Background Systemic lupus erythematosus (SLE) is a chronic, fluctuating autoimmune disease associated with considerable morbidity resulting from accumulating damage to different organ systems over time.1 Although randomised controlled trials (RCTs) are the gold standard for clinical evidence, they may not adequately answer some questions; as a result, data from observational cohorts and registries are important
Objectives This systematic review aimed to identify and appraise large prospective cohort studies and registries of patients with SLE, and to assess the relevance of data collected and the quality of the registries.
Methods PubMed, Embase, and EconLit were searched using appropriate MeSH terms related to SLE and restricted to cohorts and registries. The review included prospective cohorts and registries with ≥12 months' follow-up and ≥100 patients aged ≥18 years. Also four major international conferences proceedings from the past 2 years were hand-searched for presentations and abstracts related to SLE. Data were extracted and evaluated for content (demography, disease history and activity, outcomes and drug use) and form (methodology and design) using a quality evaluation tool created with guidance from the Agency for Healthcare Research and Quality.2
Results From the 459 reports and conference abstracts initially identified, only 147 cohorts and registries were suitable for inclusion. The number of patients included varied hugely from one registry to another, as well as the follow up period. As an example of this, the 5 largest cohorts and registries ranked by number of patients and period of follow up are shown in Table 1. Results so far suggest that the relevance of the data collected is improving and adding to a better understanding of SLE. However, they also highlight evidence gaps in outcomes measurement and follow up. Few registries included data on health-related quality of life and more than a half of them lacked data on steroid and immunosuppressive agent utilisation Analysis of methodological quality suggested that only 20% of registries scored ≥80% on our quality evaluation tool which was developed using weighted scale for assessing targeted population, outcomes, follow up and other relevant components reported.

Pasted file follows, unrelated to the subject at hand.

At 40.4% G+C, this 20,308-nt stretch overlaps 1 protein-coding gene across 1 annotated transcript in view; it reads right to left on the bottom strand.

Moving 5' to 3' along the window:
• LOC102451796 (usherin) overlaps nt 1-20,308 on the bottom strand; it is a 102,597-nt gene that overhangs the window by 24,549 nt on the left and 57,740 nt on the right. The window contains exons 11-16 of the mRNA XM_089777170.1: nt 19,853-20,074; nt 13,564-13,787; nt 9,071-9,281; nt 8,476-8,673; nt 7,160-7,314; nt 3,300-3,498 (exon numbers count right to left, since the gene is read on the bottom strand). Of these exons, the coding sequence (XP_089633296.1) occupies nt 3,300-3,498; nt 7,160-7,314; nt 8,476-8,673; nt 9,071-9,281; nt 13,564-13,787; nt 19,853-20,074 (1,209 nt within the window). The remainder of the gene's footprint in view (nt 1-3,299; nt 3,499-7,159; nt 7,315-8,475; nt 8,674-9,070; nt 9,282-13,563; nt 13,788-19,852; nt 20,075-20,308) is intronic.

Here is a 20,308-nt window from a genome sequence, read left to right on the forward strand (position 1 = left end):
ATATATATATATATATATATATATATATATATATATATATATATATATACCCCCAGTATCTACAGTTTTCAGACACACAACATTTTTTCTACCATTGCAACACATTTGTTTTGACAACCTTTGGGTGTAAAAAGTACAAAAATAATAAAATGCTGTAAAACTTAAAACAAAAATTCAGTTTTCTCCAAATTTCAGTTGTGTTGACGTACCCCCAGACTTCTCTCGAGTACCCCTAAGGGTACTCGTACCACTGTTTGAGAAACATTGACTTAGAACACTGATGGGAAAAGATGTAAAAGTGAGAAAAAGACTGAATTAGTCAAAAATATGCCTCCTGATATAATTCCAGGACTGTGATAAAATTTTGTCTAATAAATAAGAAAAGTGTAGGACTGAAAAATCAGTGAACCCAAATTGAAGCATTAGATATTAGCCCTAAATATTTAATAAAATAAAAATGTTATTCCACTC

Conclusions Initial assessment highlights the important contribution made by some cohorts and registries, but also suggests that gaps and limitations remain, particularly for patient follow up, disease flare, treatment management, and quality of life.
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Gliklich R, Dreyer N, eds. Registries for evaluating patient outcomes: a user's guide. 2nd ed. Rockville, MD: Agency for Healthcare Research and Quality (US): 2010.
Disclosure of Interest Y. Chalabi Employee of: Eli Lilly, S. Al Sawah Employee of: Eli Lilly, S. Mettam Consultant for: Eli Lilly, C. Bushe Employee of: Eli Lilly
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